About a month ago we asked you to take our golf ball survey. We wanted to get a better sense of what golf balls you’re playing and perhaps a bit about why you’re playing them. We also wanted to know where you’re buying your golf balls and whether “white, round and on the ground” remains the simple truth about what you’re playing.
In total, more than 7,700 of you (7,746, to be exact) took the survey.
We’ve chosen several of the more interesting questions and answers to share with you today.
Here’s what you told us.
Which type of golf ball do you typically play?
If nothing else, the responses served to validate what we already believed to be true. The overwhelming majority (nearly 83 percent) of our readers who took the survey play a golf ball with a urethane cover.
We’ll continue to mix in the occasional ionomer-covered preference product but our readers are, by and large, performance-driven, which is why urethane-covered balls will continue to be our focus.
How much do you typically pay for a dozen golf balls?
An intriguing result to say the least: $30-$40 was the most-selected price range yet many of the most popular balls (see below) exceed the $50 price point.
Even with bulk discounts, it’s hard to get below $40 for the industry leaders. For what it’s worth, most direct-to-consumer (DTC) brands can get you below $40 with bulk pricing.
As more manufacturers push retail price points above $50, it will be interesting to see if consumer buying habits follow.
Which of these golf ball brands have you played within the last year?
More than three-quarters of respondents report playing a Titleist ball within the last year. TaylorMade is next on the list but trails by more than 25 percentage points.
Srixon is fourth, ahead of Bridgestone by a couple of percentage points while VICE holds a comfortable lead among DTC brands. More than twice as many of you reported trying VICE than Snell, though Snell’s well-documented supply chain issues likely played a role in that.
Which of these brands makes your preferred golf ball model?
Titleist is again a healthy leader with nearly 40 percent of you listing the company as your preferred brand.
Of note, DICK’S Sporting Goods house brand, Maxfli, edged out VICE to lead all DTC (or DTC-like) brands.
How likely is it that you would recommend your preferred golf ball to a friend or colleague?
Net Promoter Score is perhaps the ultimate metric for judging brand affinity and loyalty. It’s particularly interesting given that past surveys have taught us that smaller brands will typically fare better than larger ones.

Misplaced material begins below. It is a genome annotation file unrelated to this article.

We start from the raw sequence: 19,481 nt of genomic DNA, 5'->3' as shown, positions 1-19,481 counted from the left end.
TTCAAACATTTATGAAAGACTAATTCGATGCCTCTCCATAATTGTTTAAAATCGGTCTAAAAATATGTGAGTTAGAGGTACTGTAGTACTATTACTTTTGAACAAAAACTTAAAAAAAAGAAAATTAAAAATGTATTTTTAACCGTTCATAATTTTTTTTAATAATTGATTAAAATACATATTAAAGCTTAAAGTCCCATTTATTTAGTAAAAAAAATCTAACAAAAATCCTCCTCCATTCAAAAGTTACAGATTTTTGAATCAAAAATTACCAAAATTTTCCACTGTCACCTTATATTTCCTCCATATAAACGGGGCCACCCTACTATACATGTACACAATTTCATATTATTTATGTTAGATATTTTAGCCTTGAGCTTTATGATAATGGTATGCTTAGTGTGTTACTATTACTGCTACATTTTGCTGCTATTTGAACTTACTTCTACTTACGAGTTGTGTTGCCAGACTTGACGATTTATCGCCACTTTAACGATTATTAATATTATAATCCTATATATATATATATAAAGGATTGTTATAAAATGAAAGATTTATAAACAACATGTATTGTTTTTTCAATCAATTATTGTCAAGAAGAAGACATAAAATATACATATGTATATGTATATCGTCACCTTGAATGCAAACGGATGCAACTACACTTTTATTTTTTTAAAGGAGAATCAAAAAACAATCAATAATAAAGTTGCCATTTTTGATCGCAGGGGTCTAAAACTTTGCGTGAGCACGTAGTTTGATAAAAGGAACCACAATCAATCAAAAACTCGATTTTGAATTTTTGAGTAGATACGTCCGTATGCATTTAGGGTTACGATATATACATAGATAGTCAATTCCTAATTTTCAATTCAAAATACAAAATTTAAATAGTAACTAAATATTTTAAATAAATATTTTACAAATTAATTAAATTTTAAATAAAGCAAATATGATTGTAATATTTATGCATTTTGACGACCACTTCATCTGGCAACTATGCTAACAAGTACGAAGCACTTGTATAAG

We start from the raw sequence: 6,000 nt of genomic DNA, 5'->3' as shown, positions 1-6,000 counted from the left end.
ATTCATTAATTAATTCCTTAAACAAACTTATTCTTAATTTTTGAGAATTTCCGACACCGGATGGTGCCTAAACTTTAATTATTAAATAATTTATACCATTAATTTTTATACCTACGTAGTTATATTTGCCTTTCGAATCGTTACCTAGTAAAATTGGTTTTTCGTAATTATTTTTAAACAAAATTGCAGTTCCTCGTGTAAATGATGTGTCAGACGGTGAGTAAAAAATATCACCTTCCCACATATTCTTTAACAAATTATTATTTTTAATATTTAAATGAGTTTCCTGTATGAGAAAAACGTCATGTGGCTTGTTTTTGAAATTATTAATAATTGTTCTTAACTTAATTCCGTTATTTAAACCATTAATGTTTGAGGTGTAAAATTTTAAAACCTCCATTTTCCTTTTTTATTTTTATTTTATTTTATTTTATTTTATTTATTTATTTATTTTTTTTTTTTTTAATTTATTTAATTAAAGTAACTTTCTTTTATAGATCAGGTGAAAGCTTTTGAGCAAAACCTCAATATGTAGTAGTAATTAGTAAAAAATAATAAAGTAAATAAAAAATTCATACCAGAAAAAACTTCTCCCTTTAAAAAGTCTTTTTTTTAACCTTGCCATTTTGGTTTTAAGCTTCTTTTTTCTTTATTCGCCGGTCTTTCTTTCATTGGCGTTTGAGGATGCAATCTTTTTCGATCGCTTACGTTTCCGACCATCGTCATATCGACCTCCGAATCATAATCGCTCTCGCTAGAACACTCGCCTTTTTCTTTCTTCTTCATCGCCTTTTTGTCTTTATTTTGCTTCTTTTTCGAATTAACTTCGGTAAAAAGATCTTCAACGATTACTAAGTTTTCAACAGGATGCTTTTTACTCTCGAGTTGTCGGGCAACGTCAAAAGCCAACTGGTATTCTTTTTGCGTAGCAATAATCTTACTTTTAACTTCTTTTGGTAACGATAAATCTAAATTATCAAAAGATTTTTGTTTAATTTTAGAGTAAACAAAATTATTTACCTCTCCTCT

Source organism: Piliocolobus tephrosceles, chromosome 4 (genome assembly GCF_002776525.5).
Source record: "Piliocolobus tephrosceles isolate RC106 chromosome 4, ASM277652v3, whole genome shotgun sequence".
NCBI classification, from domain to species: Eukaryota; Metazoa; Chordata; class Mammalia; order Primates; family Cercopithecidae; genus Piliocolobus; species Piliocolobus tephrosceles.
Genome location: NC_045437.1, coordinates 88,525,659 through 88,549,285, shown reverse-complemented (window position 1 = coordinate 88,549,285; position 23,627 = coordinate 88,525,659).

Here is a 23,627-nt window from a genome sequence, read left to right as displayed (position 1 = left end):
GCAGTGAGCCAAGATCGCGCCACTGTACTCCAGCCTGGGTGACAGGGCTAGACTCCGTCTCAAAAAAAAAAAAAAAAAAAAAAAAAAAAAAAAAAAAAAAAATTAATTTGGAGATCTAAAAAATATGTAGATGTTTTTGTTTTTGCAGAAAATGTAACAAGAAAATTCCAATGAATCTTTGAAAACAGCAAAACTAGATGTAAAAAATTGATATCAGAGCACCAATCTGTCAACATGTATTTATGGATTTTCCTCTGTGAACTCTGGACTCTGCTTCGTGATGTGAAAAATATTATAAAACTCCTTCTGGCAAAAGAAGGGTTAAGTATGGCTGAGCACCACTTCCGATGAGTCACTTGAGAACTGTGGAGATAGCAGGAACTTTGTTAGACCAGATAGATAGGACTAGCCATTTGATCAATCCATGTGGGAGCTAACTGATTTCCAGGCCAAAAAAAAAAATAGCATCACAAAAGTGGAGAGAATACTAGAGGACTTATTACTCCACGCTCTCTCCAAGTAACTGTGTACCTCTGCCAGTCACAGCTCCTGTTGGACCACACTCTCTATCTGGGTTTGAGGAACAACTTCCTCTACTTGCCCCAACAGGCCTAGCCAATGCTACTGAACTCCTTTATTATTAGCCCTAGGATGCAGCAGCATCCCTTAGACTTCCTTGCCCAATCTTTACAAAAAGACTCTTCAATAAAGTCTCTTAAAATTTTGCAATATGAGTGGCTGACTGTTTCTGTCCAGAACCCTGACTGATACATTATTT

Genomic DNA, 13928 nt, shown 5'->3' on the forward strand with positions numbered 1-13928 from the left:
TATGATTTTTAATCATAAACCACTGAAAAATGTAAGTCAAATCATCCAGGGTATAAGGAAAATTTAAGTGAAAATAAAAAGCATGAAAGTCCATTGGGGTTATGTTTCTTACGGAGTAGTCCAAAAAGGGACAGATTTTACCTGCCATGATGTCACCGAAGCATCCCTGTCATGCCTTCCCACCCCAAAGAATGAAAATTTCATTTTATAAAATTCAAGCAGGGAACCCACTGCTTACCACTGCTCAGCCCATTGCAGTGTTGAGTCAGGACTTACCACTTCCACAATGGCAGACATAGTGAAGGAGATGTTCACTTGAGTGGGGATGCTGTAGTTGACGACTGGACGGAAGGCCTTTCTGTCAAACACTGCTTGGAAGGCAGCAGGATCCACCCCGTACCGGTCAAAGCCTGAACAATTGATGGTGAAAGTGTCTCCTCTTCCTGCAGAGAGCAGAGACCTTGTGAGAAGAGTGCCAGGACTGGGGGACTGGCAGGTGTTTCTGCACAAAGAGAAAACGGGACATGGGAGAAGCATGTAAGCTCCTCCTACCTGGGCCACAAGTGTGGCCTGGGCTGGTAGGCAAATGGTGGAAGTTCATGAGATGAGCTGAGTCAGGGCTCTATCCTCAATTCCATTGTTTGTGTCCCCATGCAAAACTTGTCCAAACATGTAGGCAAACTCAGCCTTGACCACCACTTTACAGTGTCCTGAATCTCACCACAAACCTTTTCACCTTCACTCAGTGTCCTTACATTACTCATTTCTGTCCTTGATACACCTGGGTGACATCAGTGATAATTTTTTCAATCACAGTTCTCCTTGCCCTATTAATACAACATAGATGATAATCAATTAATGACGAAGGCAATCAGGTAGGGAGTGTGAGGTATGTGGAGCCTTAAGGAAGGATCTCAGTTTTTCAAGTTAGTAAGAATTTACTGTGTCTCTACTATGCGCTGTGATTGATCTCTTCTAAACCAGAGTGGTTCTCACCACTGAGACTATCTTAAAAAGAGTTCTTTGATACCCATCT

It’s indicative of a smaller, but vocally passionate, following. Chances are, if you play a ball from a small or DTC golf brand, you love it.
Among all brands, Maxfli led the field with a Net Promoter Score of 73.
An exception of sorts, the Costco Kirkland brand was last among all brands that were chosen at least 100 times as the preferred golf ball brand.
Among golf’s traditional brands, Titleist was first with an NPS of 55. Srixon was again surprisingly strong (NPS 49) while TaylorMade, Callaway and Bridgestone weren’t far behind.
Rank the following golf ball performance characteristics by importance.
While the total rankings reveal a relative balance between Feel, Driver Distance, Iron/Approach Performance and Spin, feel was most often chosen as the most important characteristic.
Have I taught you nothing?
We’ll look to adjust the wording of answers in future surveys, but Feel should be, at best, third on this list.
What’s interesting in that result is that while Feel was selected first most often by a slim margin, it dropped off significantly from there. It was selected as the second most important factor only 16.6 percent of the time and third most important only 18.3 percent of the time.
The other three top choices were selected more than 20 percent of the time as the first, second and third most important characteristics.
My takeaway is that if you care about feel, you really care about Feel – and if you don’t, it’s really not that important (and it shouldn’t be).
Where do you buy the majority of your golf balls?
It never hurts to check in on buying habits now and again.
When it comes to golf balls, Big Box is king with one-third of you telling us that’s where you buy most of your golf balls.
Online from the manufacturer was the second most popular choice while smaller online specialty retailers account for more than 12 percent of the total.
Of note, Amazon was chosen only six percent of the time, while “green grass” was just a bit above seven percent.
What color golf ball do you play most often?
Finally, I wanted to see if trends in color and patterns were moving the needle with our readers.
While it’s inarguable that bright colors and things like Truvis, Pix and Triple Track have a following, white still accounts for nearly 78 percent of the balls played most often by our survey respondents.
I suppose it’s noteworthy that it wasn’t that long ago that non-white use was often said to be around 20 percent. The fact that it has reached 22 percent with our base of largely serious golfers suggests there could be some momentum, though I don’t anticipate anything overtaking white in my lifetime.
Have your say
Did anything stand out to you in the results? Let us know.